As a human being affiliated with Penn State, I feel all the sadness and anger that everyone else has felt since the exposure of the failure to intervene to protect young boys from former assistant football coach Jerry Sandusky.
As a specialist in sports law, I find it is somewhat of an out-of-body experience to objectively analyze the legal issues arising from the scandal.
The recent federal lawsuit filed by Gov. Tom Corbett against the NCAA to have all of Penn State’s sanctions lifted, is no exception.
Penn State President Rodney Erickson accepted the sanctions, which included a $60 million fine, scholarship reductions, 112 vacated wins and four-year bowl game ban, because the NCAA threatened to give the Penn State football program the death penalty.
It is too early for this expert to analyze the many antitrust issues raised by Corbett’s novel complaint.
Typically, antitrust laws prevent the defendant —in this case the NCAA — from ganging up to disadvantage any party — in this case Penn State. Corbett alleges that the NCAA, which is suffering from diminished popularity because of various hypocritical acts and misdeeds, has sought to improve its image at Penn State’s expense.
Only after the lawyers brief the case can we analyze exactly what Corbett’s antitrust theory is this situation. If the lawsuit simply forces the NCAA to explain itself, then it would beneficial. But it is not clear why federal antitrust litigation is the best vehicle to learn the information.
Why not simply hold a legislative investigation and subpoena top NCAA officials?
Antitrust complaints do not have to be filed by someone with “clean hands.” In fact, disaffected members of price-fixing cartels have been known to sue their former conspirators. In this case, Corbett’s role in filing the lawsuit does raise some questions. The complaint speaks of Penn State’s vital importance to the economy of Pennsylvania, but Corbett has constantly tried to undercut public support for the state’s flagship university.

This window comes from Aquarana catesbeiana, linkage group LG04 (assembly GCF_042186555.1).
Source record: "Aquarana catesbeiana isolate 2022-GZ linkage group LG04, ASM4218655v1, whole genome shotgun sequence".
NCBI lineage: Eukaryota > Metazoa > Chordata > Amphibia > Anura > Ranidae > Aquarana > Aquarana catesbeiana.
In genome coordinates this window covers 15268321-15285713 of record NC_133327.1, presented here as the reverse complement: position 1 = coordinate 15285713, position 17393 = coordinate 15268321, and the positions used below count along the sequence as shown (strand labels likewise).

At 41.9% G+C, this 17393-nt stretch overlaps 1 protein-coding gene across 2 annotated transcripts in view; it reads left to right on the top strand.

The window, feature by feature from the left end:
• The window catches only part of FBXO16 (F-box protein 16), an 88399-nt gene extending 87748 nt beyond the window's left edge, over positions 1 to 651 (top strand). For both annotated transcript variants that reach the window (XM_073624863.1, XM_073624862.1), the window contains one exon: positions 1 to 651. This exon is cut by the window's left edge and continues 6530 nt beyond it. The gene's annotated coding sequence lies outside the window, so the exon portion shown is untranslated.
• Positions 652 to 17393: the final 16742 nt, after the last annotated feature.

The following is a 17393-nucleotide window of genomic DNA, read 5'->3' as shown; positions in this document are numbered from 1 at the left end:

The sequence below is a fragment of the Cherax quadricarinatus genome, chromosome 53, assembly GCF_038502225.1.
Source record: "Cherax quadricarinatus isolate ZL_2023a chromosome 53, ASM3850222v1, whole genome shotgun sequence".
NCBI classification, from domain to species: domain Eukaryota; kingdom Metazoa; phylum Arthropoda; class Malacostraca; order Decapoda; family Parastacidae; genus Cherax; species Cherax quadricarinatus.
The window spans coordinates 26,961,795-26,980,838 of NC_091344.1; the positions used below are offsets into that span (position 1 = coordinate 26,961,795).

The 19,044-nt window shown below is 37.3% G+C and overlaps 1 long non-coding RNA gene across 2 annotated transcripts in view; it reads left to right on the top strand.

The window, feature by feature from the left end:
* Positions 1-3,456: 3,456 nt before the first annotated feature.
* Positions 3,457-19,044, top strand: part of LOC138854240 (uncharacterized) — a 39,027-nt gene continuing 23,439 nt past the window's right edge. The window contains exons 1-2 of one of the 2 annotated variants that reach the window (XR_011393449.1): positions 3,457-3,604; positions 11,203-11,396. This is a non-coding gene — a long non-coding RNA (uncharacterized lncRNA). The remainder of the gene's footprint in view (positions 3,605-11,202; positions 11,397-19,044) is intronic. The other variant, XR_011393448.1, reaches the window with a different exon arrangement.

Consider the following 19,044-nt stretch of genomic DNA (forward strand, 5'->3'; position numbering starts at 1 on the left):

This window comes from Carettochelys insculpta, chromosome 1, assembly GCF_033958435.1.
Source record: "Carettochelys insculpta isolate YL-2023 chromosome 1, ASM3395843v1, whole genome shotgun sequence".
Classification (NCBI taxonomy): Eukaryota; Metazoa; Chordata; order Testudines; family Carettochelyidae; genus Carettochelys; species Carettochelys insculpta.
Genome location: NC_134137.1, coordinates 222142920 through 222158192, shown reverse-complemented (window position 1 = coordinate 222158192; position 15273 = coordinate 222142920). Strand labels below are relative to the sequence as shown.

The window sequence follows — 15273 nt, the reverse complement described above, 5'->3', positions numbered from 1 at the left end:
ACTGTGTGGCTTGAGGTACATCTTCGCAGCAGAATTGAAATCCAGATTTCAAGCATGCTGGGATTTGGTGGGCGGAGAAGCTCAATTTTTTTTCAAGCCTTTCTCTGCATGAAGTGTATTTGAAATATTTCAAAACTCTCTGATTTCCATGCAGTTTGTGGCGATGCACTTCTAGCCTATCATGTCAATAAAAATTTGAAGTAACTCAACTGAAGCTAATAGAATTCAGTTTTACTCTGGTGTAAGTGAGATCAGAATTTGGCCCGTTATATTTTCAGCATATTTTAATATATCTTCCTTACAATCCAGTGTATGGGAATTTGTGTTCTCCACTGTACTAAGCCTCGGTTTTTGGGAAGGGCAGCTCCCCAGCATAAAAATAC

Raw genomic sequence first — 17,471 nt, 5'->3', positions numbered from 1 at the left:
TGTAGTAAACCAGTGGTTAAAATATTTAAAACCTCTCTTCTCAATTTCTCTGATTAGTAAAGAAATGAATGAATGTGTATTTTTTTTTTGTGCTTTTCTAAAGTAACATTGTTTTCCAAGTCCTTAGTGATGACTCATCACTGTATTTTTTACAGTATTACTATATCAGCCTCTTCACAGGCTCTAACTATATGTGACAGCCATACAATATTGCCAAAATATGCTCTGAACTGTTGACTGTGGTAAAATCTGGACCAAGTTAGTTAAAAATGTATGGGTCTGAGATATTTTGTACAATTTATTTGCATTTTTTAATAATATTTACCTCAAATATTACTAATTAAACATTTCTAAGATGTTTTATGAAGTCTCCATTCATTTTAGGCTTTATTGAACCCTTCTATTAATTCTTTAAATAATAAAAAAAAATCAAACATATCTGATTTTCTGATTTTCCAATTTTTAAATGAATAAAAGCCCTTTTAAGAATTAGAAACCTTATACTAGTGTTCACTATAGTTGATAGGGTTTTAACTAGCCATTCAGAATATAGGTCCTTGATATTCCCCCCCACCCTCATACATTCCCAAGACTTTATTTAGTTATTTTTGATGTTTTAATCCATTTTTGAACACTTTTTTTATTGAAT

I do share Corbett’s outrage that the NCAA strong-armed a “guilty plea” from Erickson when the legal case to impose any sanctions, much less the death penalty, on Penn State’s football program was fairly weak.
It’s important to recall in considering the general issue of “institutional control” that, scandal aside, Penn State remains a leader in financial prudency, graduation rates for student-athletes, minimal recruiting violations, stable coaching staffs and everything else the NCAA claims to value.
Unlike me, Corbett is a former prosecutor, and there are likely countless individuals currently behind bars for pleading guilty when faced with the threat of heavy sentencing, which is the method the NCAA used to pressure Erickson — this tactic is commonplace among prosecutors.
As a matter of NCAA law, Corbett is correct that the Penn State sanctions for lack of “institutional control,” without violations of any specific NCAA rules, is unprecedented. Contrary to sentiments in (un)Happy Valley, it actually could be a good precedent if the NCAA starts attacking practices at other schools that violate ethical principles, without violating specific rules.
It is too soon to tell if this event propels genuine NCAA leadership, or rather, like the Supreme Court’s partisan decision in Bush v. Gore in 2000, it is just an abusive one-off, with the only disturbing justification that the ends justify the means.
Who is really being punished by the NCAA’s punitive overreaching?
For one, all of us in Nittany Nation are not guaranteed bowl trips — we are entitled to 7 afternoons of pre-game parties with friends and glorious football, cheering on those who play for those who came before them. The players who are deprived of bowl game trips still receive a great education and the elite receive outstanding training from well-qualified coaches to advance professional careers.
The real problem with the NCAA order is that it requires Penn State to maintain its huge menu of non-revenue sports, so that general university funds that could go to hire more professors or teaching assistants will have to support the athletic budget. Requiring that ordinary students be harmed because of the misdeeds of Penn State officials is the real hypocrisy. That is not a matter for litigation but for moral outrage.
Stephen Ross is a professor of law and director of the Institute for Sports Law, Policy and Research at Penn State and is The Daily Collegian’s guest columnist. Email him at firstname.lastname@example.org.